Apr 3, 2019

Don’t count on driverless cars to fix Lyft’s profitability struggles

Illustration: Sarah Grillo/Axios

Lyft — and now its shareholders — are banking on robotaxis to replace high-priced drivers and help turn ride-hailing into a profitable enterprise. Don't count on it.

The big picture: Creating and deploying a robotaxi service is an expensive proposition — pegged by one AV company at $5 billion to $6 billion for the vehicle, the AV technology and the fleet operations and maintenance.

  • Even with partners to share the burden, those added costs would likely offset any savings from the elimination of human drivers, experts tell Axios.

What's happening: Lyft's initial public stock offering — likely to be followed by an Uber IPO within weeks — is a measure of investors' faith in the company's growth prospects.

  • Lyft's newly listed stock surged to nearly $89 after its $72 debut last Friday, but has plummeted since then.
  • Lyft's shareholder prospectus frequently touted its ambitious long-term AV aspirations — including a broad range of ride-hailing and transportation scenarios over the next 5–15 years.
  • It's hard to know if the stock's decline is tied to skepticism about AVs in particular or ride-hailing in general.

Details: Lyft said it has a two-pronged strategy to bring AVs to market. 

  • Its open platform lets AV developers use their vehicles to fulfill rides on Lyft's network, gaining insights into ride-hailing networks. In Las Vegas, for example, auto tech supplier Aptiv has deployed a fleet of automated BMWs (with a safety driver) on the Lyft network, providing 35,000 rides since January 2018.
  • Meanwhile, in Silicon Valley, Lyft is working with another big supplier, Magna, to jointly develop full self-driving technology. The team includes more than 300 engineers and robotics experts, a Lyft spokesperson says.
  • Magna can share their co-developed technologies with other customers, an arrangement Lyft says will accelerate the introduction of self-driving vehicles and "democratize" access to the technology.

Yes, but: Lyft already loses massive amounts of money — $911 million in 2018 — even though it's the epitome of an "asset light" business, with neither cars nor drivers on its books.

The bottom line: Perhaps Lyft is betting that more AVs on the road — from any automaker — will fuel growth in its ride-hailing network. But the company is not saying much so it will be up to investors — and customers — to decide.

Go deeper

Italy reports lowest number of new coronavirus cases since February

Italy’s aerobatic team Frecce Tricolori fly over Milan in Duomo Square on May 25. Photo: Francesco Prandoni/Getty Images

The Italian government reported 300 new cases of coronavirus on Monday, the lowest daily increase since Feb. 29.

Why it matters: Italy, the first country in Europe to implement a nationwide lockdown after emerging as a hotspot in March, appears to have finally weathered its coronavirus outbreak. Italy has reported nearly 33,000 total deaths, the third-highest total behind the U.S. and U.K.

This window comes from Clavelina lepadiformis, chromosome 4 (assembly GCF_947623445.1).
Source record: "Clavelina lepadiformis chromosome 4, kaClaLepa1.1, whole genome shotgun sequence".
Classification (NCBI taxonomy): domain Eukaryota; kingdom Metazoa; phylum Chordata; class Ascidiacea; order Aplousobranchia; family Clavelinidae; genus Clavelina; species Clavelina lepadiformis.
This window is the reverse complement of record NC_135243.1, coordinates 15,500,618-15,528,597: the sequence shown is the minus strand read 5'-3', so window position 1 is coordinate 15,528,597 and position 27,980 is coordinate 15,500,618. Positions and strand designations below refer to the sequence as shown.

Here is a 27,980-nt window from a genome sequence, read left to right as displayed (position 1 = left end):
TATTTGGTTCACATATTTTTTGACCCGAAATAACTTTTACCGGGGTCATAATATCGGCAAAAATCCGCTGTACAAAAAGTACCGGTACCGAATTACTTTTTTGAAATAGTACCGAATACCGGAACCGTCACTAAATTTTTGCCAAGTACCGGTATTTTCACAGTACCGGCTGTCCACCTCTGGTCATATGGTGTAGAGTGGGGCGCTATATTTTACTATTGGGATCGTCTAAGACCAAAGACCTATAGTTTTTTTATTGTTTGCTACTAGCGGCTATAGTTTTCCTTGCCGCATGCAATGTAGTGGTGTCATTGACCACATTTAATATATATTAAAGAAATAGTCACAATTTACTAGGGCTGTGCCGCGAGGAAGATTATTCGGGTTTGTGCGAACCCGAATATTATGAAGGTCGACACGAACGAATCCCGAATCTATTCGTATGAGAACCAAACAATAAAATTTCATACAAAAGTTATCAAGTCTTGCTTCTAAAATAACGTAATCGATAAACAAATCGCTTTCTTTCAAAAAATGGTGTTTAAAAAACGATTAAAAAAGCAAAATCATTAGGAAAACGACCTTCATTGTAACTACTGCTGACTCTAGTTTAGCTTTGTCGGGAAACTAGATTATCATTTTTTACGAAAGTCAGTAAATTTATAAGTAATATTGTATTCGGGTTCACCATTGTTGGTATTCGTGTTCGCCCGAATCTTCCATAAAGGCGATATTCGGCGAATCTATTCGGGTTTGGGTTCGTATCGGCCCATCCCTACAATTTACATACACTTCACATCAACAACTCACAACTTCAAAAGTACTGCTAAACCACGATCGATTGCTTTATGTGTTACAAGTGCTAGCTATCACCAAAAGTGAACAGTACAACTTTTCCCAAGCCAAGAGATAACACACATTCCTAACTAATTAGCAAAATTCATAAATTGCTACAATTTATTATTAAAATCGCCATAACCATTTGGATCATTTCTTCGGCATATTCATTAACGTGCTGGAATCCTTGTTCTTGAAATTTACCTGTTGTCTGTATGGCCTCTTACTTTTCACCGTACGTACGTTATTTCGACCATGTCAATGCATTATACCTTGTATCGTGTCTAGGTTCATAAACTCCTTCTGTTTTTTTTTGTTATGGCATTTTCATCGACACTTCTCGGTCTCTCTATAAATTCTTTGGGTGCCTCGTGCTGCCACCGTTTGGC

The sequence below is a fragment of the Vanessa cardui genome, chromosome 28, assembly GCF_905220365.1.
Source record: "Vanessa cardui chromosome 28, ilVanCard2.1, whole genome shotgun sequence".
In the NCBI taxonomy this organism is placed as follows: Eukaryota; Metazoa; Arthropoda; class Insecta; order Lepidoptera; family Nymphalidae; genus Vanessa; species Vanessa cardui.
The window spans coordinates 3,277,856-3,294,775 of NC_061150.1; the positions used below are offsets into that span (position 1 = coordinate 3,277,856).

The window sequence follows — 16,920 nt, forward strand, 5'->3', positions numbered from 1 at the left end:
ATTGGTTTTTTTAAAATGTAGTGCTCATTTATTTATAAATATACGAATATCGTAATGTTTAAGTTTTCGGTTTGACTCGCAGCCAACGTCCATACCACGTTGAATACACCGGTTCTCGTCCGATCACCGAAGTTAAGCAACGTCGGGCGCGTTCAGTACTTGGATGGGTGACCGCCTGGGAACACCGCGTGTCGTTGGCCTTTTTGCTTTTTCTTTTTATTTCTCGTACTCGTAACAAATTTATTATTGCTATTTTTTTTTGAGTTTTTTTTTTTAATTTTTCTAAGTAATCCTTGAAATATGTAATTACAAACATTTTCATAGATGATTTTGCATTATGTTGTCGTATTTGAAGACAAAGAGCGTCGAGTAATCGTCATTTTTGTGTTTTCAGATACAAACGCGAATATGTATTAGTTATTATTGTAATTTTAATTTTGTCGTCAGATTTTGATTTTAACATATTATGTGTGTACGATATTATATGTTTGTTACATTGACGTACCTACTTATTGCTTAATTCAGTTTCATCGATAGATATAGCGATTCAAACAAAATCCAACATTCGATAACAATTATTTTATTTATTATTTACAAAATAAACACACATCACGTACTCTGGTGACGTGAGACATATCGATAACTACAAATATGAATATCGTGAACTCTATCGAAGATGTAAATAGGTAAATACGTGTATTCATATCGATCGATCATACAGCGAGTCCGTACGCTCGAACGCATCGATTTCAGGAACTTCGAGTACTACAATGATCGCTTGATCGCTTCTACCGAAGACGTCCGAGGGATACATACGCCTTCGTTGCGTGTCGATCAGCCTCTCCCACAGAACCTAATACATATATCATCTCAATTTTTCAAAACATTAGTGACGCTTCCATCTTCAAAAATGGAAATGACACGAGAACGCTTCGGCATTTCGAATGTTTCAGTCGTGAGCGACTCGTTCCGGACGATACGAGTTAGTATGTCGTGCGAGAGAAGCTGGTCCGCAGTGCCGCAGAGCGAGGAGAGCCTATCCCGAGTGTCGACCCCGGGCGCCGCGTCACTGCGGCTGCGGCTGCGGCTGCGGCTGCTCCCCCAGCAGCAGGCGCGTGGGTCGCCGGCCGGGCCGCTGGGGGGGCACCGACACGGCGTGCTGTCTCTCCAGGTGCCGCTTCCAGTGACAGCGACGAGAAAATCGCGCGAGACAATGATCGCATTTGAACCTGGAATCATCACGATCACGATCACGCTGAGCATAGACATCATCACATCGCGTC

Coronavirus dashboard

Illustration: Aïda Amer/Axios

  1. Global: Total confirmed cases as of 2 p.m. ET: 5,453,784 — Total deaths: 345,886 — Total recoveries — 2,191,310Map.
  2. U.S.: Total confirmed cases as of 2 p.m. ET: 1,651,254 — Total deaths: 97,850 — Total recoveries: 366,736 — Total tested: 14,163,915Map.
  3. World: Top Boris Johnson aide defends himself after allegations he broke U.K. lockdown — WHO suspends trial of hydroxychloroquine over safety concerns.
  4. 2020: Trump threatens to move Republican convention from North Carolina — Joe Biden makes first public appearance in two months.
  5. Public health: Officials are urging Americans to wear masks over Memorial Day.
  6. Economy: White House economic adviser Kevin Hassett says it's possible the unemployment rate could still be in double digits by November's election — Charities refocus their efforts to fill gaps left by government.
  7. What should I do? Hydroxychloroquine questions answeredTraveling, asthma, dishes, disinfectants and being contagiousMasks, lending books and self-isolatingExercise, laundry, what counts as soap — Pets, moving and personal healthAnswers about the virus from Axios expertsWhat to know about social distancingHow to minimize your risk.
  8. Other resources: CDC on how to avoid the virus, what to do if you get it, the right mask to wear.

Subscribe to Mike Allen's Axios AM to follow our coronavirus coverage each morning from your inbox.

Updated 1 hour ago - Politics & Policy

Joe Biden makes first public appearance in over two months

Photo: Oliver Douliery/AFP via Getty Images

Former Vice President Joe Biden made his first in-person appearance in over two months on Monday to honor Memorial Day by laying a wreath at a Delaware veterans park, AP reports.

Why it matters: Biden, the Democratic Party's presumptive nominee, has taken the unprecedented step of campaigning from his home during the coronavirus pandemic, ever since canceling a rally in Cleveland on March 10.